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The Badger Herald

Independent Student Newspaper Since 1969

The Badger Herald

Independent Student Newspaper Since 1969

The Badger Herald


Bielema announces 1st recruiting class

The first of February 2006: A day that will go down in history for UW athletics.

A new era began for the University of Wisconsin football program Wednesday, as Bret Bielema officially became the successor of Barry Alvarez, nominally taking hold of the post he has run since Wisconsin's 24-10 victory over Auburn in the Capital One Bowl. He celebrated the occasion by unveiling his first recruiting class as head coach of the Badgers, a class he praised for its loyalty to the program, sticking with Wisconsin despite the multitude of coaching staff changes.

"Obviously this has been a unique recruiting process," Bielema said. "Everybody wants fast guys, everybody wants strong guys, guys who can make plays, all the little things that can make a difference on the football field. But the part that gets left out of the equation is what goes on [in their heart] … I think these guys, because of the way this recruiting season has gone, have shown great perseverance."


Bielema also stated that he expects to have his coaching staff completed in the upcoming weeks.

The Wisconsin class was not ranked particularly high nationally. According to, the UW class was 43rd in the country, slightly ahead of Purdue (50th) and behind Michigan State (33rd). ranked the Badger recruiting class even lower, as 67th best in the country, one spot ahead of Northwestern, with only Minnesota (70th) and Indiana (81st) finishing below them. Ohio State was the top ranked Big Ten school in both recruiting services.

Bielema was not at all worried about the perceived strength of the class, however, making the point that the accuracy of such rankings has proven to be sketchy at best in the past.

"I do believe that the University of Wisconsin is a development program," Bielema said. "Our guys are going to play their best football in year three and four. Obviously, we hope they're good in year one and two as well."

Bielema was adamant in his belief that working shorthanded, while much of the UW coaching staff was in flux, did not play a negative role in the recruiting class

"I don't feel it has any [impact]," Bielema said, praising the efforts of assistants Paul Chryst (offensive coordinator) and Henry Mason (receivers coach) who were held over from the Alvarez staff.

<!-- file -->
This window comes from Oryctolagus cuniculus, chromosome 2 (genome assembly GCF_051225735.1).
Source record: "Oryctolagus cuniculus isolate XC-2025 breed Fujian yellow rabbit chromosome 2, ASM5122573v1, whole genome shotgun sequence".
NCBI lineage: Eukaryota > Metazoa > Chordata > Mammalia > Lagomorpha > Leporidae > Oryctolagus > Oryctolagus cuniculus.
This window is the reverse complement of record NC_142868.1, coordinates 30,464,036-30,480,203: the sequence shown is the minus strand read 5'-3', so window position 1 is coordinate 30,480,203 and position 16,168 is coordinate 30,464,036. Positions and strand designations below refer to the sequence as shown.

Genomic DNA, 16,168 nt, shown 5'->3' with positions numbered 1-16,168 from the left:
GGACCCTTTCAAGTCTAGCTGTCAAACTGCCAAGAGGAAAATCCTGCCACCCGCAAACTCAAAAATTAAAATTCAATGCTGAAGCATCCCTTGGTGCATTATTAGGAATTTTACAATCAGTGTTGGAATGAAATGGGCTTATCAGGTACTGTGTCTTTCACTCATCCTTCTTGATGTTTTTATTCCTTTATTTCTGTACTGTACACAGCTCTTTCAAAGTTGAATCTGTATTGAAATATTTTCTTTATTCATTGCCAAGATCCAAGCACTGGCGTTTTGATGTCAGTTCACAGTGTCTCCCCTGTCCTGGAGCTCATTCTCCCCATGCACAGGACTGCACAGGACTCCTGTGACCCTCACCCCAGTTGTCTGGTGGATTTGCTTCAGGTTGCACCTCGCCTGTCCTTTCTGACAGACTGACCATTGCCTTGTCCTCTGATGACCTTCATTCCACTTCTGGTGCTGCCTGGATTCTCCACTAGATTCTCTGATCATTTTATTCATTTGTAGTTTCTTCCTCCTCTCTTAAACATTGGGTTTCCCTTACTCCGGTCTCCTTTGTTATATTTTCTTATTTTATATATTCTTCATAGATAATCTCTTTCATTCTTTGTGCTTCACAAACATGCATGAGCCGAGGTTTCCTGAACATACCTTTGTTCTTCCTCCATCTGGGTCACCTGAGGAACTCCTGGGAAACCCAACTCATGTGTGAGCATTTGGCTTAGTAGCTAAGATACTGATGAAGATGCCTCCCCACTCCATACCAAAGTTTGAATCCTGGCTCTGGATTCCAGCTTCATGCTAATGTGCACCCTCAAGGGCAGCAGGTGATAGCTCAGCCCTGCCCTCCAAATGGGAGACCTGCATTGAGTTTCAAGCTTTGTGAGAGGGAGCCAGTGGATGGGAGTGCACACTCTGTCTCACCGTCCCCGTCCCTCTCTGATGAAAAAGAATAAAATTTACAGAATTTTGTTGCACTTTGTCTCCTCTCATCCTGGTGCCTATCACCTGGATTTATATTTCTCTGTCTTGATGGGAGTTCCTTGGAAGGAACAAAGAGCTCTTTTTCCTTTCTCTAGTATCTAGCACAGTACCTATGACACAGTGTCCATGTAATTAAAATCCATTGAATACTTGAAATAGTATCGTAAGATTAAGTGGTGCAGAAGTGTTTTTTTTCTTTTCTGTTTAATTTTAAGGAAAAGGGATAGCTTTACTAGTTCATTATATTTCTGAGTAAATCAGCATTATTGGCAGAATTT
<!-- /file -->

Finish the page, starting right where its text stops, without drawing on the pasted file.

"There was never a time where I wasn't able to get anywhere or see anybody because of lack of man power," he said.

Bielema stated that when he first began looking at recruits, he identified several positions that needed to be recruited heavily.

"I felt there were three areas that I really needed to be strong in with this recruiting class," Bielema stated. "There was an immediate need at wide receiver, [defensive backs] and offensive linemen."

To that end, the Badgers were successful in filling their roster in areas of need, as they signed four players at each of the positions plus several other athletes that could move into any one of those roles. The team also signed a pair of tight ends to try and reload that position.

Although Bielema wouldn't speculate as to how many recruits from this crop could see playing time in the upcoming season, there are several safe bets as players who could play a significant role in the 2006 campaign.

At least three players on the roster are expected to possibly be four-year starters for the team. Running back Lance Smith (5-foot-10, 197 lbs, Warren, Ohio) and wide receiver Lance Kendricks (Milwaukee, Rufus King High) are considered to be the class of the staff, both bringing loads of potential to Madison.

Smith was rated among the top 20 running backs in the nation by, compiling over 2,500 yards and 20 touchdowns his senior year. He is already considered to be a prime candidate to fill the starting running back position vacated by Brian Calhoun, who declared early for the NFL Draft as a junior.

"Running back was also a priority," Bielema said. "After we got Lance committed, I really didn't feel a strong need to go anywhere else, even with the announcement of Brian [Calhoun], because we signed three running backs a year ago."

Bielema's confidence in the Badgers' running back position speaks volumes of the respect he has for Smith's ability.

"He has the ability to move a lot of different directions in a short amount of space," Bielema said. "He's got good hands, good size, good speed. [He's] someone that, along with the group of running backs that we have, can compete for the start."

Kendricks was one of the in-state recruits to sign with UW. He was rated as the second best prospect in Wisconsin and among the top 30 wide receivers in the country by

"[Kendricks is a] guy that had many different opportunities throughout the country. He's a big athlete that can run," Bielema said. "We're going to start him at the wide receiver position. We think he can come in and add a presence there early on."

"He is a taller guy that doesn't have taller guy problems," Mason said.

One of the feats the first year head coach was proud of was the fact that they managed to recruit Wisconsin exceptionally well.

"I do know this: Anybody that we offered [a scholarship to] in the state of Wisconsin is in this program now," Bielema said.

As well as UW did in Wisconsin they also raked in bodies from across the state line in Minnesota.

Three players were recruited from the North Star State, and another recruit — Brad Thorson of Mequon, Wis. — had committed to play for the Golden Gophers, not to mention Bielema's theft of the Minnesota's defensive backs coach, Kerry Cooks.

"[It will] probably spice [the Minnesota-Wisconsin rivalry] up a little bit," a grinning Bielema said of the Minnesota recruiting coup.

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